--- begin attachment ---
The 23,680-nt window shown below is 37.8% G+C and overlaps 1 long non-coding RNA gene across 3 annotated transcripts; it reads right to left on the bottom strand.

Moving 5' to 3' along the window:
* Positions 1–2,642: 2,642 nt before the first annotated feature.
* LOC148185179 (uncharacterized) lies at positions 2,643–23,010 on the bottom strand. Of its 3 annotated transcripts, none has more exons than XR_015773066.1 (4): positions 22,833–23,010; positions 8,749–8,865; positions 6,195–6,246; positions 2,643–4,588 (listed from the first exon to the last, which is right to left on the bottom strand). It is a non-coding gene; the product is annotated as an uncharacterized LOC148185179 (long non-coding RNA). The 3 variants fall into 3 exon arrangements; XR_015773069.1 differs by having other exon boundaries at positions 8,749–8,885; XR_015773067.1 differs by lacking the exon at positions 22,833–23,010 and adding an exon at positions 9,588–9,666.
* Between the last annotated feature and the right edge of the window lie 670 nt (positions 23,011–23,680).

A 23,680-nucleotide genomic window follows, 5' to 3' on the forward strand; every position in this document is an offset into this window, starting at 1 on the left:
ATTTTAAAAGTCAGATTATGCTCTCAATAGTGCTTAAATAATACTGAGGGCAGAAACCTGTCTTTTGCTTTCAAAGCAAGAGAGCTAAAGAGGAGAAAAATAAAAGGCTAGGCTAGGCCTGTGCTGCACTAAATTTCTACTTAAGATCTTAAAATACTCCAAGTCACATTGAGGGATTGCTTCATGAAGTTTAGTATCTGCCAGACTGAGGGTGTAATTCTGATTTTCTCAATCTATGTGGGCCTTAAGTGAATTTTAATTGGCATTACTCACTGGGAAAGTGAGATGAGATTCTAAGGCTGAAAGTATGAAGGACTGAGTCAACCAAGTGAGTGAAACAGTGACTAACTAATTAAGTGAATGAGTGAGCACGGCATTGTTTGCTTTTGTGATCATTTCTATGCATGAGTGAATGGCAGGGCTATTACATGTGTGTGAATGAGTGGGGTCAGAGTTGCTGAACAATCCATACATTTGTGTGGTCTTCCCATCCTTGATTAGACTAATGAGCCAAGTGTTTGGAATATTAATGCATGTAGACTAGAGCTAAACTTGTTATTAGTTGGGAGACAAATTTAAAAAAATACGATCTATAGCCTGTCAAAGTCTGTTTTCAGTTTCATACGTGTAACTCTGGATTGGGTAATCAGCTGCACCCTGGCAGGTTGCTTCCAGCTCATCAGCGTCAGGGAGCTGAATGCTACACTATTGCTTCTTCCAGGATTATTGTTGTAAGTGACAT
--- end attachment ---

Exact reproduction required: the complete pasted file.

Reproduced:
The 23,680-nt window shown below is 37.8% G+C and overlaps 1 long non-coding RNA gene across 3 annotated transcripts; it reads right to left on the bottom strand.

Moving 5' to 3' along the window:
* Positions 1–2,642: 2,642 nt before the first annotated feature.
* LOC148185179 (uncharacterized) lies at positions 2,643–23,010 on the bottom strand. Of its 3 annotated transcripts, none has more exons than XR_015773066.1 (4): positions 22,833–23,010; positions 8,749–8,865; positions 6,195–6,246; positions 2,643–4,588 (listed from the first exon to the last, which is right to left on the bottom strand). It is a non-coding gene; the product is annotated as an uncharacterized LOC148185179 (long non-coding RNA). The 3 variants fall into 3 exon arrangements; XR_015773069.1 differs by having other exon boundaries at positions 8,749–8,885; XR_015773067.1 differs by lacking the exon at positions 22,833–23,010 and adding an exon at positions 9,588–9,666.
* Between the last annotated feature and the right edge of the window lie 670 nt (positions 23,011–23,680).

A 23,680-nucleotide genomic window follows, 5' to 3' on the forward strand; every position in this document is an offset into this window, starting at 1 on the left:
ATTTTAAAAGTCAGATTATGCTCTCAATAGTGCTTAAATAATACTGAGGGCAGAAACCTGTCTTTTGCTTTCAAAGCAAGAGAGCTAAAGAGGAGAAAAATAAAAGGCTAGGCTAGGCCTGTGCTGCACTAAATTTCTACTTAAGATCTTAAAATACTCCAAGTCACATTGAGGGATTGCTTCATGAAGTTTAGTATCTGCCAGACTGAGGGTGTAATTCTGATTTTCTCAATCTATGTGGGCCTTAAGTGAATTTTAATTGGCATTACTCACTGGGAAAGTGAGATGAGATTCTAAGGCTGAAAGTATGAAGGACTGAGTCAACCAAGTGAGTGAAACAGTGACTAACTAATTAAGTGAATGAGTGAGCACGGCATTGTTTGCTTTTGTGATCATTTCTATGCATGAGTGAATGGCAGGGCTATTACATGTGTGTGAATGAGTGGGGTCAGAGTTGCTGAACAATCCATACATTTGTGTGGTCTTCCCATCCTTGATTAGACTAATGAGCCAAGTGTTTGGAATATTAATGCATGTAGACTAGAGCTAAACTTGTTATTAGTTGGGAGACAAATTTAAAAAAATACGATCTATAGCCTGTCAAAGTCTGTTTTCAGTTTCATACGTGTAACTCTGGATTGGGTAATCAGCTGCACCCTGGCAGGTTGCTTCCAGCTCATCAGCGTCAGGGAGCTGAATGCTACACTATTGCTTCTTCCAGGATTATTGTTGTAAGTGACAT